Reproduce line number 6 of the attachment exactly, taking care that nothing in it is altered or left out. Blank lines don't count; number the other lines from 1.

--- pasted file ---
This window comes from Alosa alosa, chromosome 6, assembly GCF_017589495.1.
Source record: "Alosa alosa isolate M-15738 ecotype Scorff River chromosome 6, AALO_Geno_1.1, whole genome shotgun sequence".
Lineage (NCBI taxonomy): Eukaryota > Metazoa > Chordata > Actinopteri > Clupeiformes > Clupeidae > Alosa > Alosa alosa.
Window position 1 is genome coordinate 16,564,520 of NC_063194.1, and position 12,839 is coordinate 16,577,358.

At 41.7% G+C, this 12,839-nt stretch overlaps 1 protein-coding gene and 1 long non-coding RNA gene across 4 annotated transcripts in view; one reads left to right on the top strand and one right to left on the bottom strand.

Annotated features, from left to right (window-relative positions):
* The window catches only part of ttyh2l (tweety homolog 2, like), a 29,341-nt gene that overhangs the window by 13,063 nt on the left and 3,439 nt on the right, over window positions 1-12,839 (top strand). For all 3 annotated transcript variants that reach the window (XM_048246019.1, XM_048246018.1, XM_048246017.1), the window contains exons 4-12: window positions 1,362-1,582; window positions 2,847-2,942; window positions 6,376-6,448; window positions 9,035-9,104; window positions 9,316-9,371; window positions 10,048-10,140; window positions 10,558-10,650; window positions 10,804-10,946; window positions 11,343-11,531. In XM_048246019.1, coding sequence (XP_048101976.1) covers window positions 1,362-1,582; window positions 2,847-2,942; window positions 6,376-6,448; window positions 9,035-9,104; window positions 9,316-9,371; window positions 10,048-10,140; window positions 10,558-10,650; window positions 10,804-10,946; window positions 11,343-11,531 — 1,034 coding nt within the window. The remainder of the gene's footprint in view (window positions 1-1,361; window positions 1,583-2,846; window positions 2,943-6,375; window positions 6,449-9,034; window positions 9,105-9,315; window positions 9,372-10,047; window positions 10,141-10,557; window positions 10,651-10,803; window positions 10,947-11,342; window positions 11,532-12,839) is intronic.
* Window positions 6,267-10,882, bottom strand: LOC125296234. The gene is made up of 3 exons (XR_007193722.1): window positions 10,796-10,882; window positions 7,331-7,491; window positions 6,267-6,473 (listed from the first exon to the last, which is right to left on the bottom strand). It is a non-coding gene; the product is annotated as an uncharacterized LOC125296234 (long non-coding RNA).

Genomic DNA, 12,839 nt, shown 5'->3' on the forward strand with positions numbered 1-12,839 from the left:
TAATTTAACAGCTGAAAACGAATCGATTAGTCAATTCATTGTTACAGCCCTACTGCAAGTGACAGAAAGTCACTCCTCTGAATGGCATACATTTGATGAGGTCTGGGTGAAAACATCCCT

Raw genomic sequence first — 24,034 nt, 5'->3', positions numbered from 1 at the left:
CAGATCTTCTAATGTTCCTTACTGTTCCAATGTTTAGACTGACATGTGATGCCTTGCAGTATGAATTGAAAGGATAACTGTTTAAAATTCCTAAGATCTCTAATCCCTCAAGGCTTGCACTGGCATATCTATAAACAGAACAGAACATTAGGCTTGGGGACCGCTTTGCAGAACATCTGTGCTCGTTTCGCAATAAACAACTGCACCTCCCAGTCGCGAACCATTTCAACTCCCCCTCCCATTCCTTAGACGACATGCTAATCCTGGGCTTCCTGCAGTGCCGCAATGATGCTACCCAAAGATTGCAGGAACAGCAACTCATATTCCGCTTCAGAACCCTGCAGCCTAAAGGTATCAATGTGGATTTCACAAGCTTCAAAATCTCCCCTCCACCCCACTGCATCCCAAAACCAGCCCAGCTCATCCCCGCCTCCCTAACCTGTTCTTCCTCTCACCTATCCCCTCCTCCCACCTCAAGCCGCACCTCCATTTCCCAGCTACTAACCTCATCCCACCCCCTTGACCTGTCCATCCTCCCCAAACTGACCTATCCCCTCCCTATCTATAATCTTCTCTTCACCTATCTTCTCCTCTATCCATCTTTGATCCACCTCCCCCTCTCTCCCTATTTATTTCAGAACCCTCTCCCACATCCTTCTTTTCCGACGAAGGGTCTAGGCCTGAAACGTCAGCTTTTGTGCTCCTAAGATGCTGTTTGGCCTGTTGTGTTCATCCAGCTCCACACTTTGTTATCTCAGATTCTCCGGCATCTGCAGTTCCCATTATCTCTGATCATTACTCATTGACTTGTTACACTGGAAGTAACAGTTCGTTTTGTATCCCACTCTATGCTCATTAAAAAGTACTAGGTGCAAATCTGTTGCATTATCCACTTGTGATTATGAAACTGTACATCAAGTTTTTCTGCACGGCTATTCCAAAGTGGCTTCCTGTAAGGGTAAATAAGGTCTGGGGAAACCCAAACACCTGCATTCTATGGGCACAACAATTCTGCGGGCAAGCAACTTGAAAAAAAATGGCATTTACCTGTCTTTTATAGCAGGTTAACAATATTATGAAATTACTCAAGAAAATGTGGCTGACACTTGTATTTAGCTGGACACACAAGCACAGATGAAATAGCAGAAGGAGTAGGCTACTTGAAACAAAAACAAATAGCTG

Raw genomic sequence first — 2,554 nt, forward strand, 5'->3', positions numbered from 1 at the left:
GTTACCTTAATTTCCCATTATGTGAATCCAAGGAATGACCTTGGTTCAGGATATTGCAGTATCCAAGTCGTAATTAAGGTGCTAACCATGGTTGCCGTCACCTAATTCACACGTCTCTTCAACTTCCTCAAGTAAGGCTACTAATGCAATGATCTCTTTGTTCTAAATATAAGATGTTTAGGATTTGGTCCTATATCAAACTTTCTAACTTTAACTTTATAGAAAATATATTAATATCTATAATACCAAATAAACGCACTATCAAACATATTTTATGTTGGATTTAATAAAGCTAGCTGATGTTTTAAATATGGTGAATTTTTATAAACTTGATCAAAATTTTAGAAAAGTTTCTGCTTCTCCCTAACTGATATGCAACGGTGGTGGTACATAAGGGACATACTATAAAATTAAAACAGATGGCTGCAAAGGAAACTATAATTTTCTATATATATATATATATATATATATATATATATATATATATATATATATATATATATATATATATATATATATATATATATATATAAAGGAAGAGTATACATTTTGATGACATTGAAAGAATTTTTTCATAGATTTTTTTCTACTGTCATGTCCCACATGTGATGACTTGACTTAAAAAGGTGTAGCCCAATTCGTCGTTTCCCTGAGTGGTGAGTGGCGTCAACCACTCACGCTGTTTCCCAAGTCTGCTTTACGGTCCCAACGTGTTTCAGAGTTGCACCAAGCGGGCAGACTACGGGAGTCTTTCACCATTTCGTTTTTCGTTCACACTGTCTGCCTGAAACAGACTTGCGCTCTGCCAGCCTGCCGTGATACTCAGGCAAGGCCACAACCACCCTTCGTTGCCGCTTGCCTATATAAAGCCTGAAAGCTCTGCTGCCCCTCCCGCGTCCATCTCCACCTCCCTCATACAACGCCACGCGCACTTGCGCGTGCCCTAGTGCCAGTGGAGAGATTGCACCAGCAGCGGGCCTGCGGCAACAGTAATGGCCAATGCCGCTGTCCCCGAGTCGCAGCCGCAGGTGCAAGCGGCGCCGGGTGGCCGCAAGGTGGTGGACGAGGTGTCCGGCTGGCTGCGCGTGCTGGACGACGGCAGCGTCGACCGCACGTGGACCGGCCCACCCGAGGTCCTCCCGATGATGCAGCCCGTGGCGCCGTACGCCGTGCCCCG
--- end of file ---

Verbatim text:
Annotated features, from left to right (window-relative positions):